Human Rights Activist and Indigenous Leader Berta Cáceres Is Assassinated in Honduras

Photo: Berta Caceres in interview with the media Venas Abiertas. Screenshot taken from the video, available on Youtube.

Berta Caceres in interview with the media outlet Venas Abiertas. Image: Youtube.

After years of environmental activism and fighting for indigenous communities, human rights champion Berta Caceres was assassinated in Honduras on March 3, as reported by SOAWatch:

At approximately midnight last night, the General Coordinator of COPINH, Berta Caceres was assassinated in her hometown of La Esperanza, Intibuca. At least two individuals broke down the door of the house where Berta was staying for the evening in the Residencial La Líbano, shot and killed her.

World-renowned for her activism, Caceres won the the Goldman Environmental Prize last year for successfully stopping the construction of a major river dam. With the honor came a stream of death threats, as noted by the press release that accompanied her award:

What [hasn’t] stopped are death threats to Cáceres. Her murder would not surprise her colleagues, who keep a eulogy—but hope to never have to use it. Despite these risks, she maintains a public presence in order to continue her work. In a country with some of the highest murder rates in the world, Cáceres hopes the victory in Agua Zarca will bring hope to activists fighting irresponsible development in Honduras and throughout Latin America.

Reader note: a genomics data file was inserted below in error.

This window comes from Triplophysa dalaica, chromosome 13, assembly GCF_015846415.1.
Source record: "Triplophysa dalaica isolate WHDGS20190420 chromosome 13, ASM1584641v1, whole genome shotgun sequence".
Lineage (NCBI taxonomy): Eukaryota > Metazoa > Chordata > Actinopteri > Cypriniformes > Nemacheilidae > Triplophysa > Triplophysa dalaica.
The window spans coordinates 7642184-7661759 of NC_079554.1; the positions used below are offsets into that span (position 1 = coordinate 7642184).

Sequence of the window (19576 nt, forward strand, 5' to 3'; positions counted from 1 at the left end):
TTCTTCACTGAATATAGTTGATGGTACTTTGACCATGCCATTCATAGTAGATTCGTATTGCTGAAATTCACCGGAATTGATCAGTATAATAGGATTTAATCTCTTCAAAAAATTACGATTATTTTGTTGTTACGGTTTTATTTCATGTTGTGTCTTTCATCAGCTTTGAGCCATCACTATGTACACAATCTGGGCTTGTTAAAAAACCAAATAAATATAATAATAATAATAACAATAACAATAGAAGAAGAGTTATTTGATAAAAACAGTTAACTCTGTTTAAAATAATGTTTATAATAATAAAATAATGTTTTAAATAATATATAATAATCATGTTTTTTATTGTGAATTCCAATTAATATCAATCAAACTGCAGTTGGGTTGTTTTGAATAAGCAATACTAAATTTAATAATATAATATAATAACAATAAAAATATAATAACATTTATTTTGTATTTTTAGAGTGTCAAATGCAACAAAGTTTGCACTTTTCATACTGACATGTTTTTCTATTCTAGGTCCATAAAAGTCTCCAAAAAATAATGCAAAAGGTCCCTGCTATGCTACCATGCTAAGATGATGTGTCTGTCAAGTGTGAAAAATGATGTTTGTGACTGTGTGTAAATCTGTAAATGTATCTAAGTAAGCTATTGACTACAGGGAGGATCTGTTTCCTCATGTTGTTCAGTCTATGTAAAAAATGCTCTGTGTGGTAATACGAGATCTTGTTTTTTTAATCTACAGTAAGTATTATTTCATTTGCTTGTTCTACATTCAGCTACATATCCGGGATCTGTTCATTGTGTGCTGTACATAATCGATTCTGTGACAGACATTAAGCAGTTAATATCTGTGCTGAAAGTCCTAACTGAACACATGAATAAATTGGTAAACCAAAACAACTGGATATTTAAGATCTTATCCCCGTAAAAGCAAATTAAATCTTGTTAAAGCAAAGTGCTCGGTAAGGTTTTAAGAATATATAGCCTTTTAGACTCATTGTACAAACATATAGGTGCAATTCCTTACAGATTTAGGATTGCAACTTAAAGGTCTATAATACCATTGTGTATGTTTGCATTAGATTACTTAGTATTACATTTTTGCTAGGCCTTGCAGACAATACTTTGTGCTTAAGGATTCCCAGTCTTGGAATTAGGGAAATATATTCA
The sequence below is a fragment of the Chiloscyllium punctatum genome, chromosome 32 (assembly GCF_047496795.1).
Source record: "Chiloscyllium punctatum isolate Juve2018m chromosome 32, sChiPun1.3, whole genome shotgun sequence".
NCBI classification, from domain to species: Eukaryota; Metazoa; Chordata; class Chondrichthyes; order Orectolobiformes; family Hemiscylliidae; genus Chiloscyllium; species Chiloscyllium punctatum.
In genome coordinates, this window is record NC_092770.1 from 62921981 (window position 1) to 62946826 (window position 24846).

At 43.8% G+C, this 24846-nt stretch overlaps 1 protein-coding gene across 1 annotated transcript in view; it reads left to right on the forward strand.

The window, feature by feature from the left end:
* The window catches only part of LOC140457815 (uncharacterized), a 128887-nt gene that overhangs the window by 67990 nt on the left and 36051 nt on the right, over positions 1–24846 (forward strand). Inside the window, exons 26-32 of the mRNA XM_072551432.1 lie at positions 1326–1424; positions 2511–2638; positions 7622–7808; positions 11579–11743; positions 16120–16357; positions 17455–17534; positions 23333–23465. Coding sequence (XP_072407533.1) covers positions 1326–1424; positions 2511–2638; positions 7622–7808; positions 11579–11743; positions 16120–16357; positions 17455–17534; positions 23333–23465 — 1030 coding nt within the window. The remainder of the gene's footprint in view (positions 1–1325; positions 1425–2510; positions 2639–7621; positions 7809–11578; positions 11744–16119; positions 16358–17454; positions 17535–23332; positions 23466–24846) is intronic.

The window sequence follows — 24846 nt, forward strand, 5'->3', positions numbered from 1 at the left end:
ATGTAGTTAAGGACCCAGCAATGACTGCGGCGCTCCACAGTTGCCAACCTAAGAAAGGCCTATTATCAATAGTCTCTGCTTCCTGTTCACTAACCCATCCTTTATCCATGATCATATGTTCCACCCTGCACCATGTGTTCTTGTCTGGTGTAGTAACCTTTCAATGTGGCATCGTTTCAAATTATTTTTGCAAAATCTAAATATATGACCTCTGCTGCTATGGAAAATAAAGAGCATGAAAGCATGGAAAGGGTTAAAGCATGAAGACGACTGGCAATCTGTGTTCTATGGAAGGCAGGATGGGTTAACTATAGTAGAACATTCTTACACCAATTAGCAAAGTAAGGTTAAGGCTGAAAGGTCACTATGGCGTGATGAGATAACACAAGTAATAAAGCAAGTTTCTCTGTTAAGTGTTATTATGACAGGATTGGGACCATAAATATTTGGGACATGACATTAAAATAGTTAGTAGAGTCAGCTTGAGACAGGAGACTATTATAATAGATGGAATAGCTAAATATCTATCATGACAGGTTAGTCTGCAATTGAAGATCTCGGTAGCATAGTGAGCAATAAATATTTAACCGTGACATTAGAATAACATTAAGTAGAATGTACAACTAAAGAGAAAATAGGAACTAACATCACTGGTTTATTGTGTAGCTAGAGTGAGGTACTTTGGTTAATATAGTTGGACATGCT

The organization “Witness for Peace” summarized what forces Caceres went up against, when she opposed the dam:

Following the US-backed coup in Honduras in 2009, the floodgates for selling off Honduran land and natural resources to transnational and national corporations blew open. For example, the coup government granted 47 hydroelectric dam concessions with a single law, without consulting the communities that would be directly impacted and thereby violated international conventions including the International Labor Organization’s (ILO) convention 169 that requires the Honduran state to defend indigenous land and natural resources and prevent their forced displacement.

In just the past few days, Caceres’ organization, COPINHHONDURAS, spoke out against repression aim at indigenous communities, sharing evidence of the dispossession of the Lenca community:

A chronology of dispossession: lands are being grabbed from more Honduran Lenca communities

The UN Special Rapporteur on Indigenous Rights has also highlighted the abuses against the Lenca community and its struggle for a better environment. During her recent visit to Honduras, she stated:

In the course of the visit and my examination of the situation of indigenous peoples, I observed the critical situation faced by them regarding their rights on their lands and natural resources, violence, impunity and corruption, access to justice and lack of adequate social services including in education and health.

Honduras, which is plagued with endemic corruption, has a horrendous record when it comes to the murder of environmental activists and women. Organizations from all over the world are urging the Honduran government to take immediate steps to address the issues to which Caceres devoted her life. Activists are also appealing to other countries to put pressure on Honduran officials, who just launched the Honduran Commission Against Impunity.

There are hopes that the commission could be an opportunity for the government to prove its political will. For now, all that's clear in the aftermath of Caceres’ murder is the nation's desperate need for some mechanism to help stem the tide of violence, corruption, and impunity.


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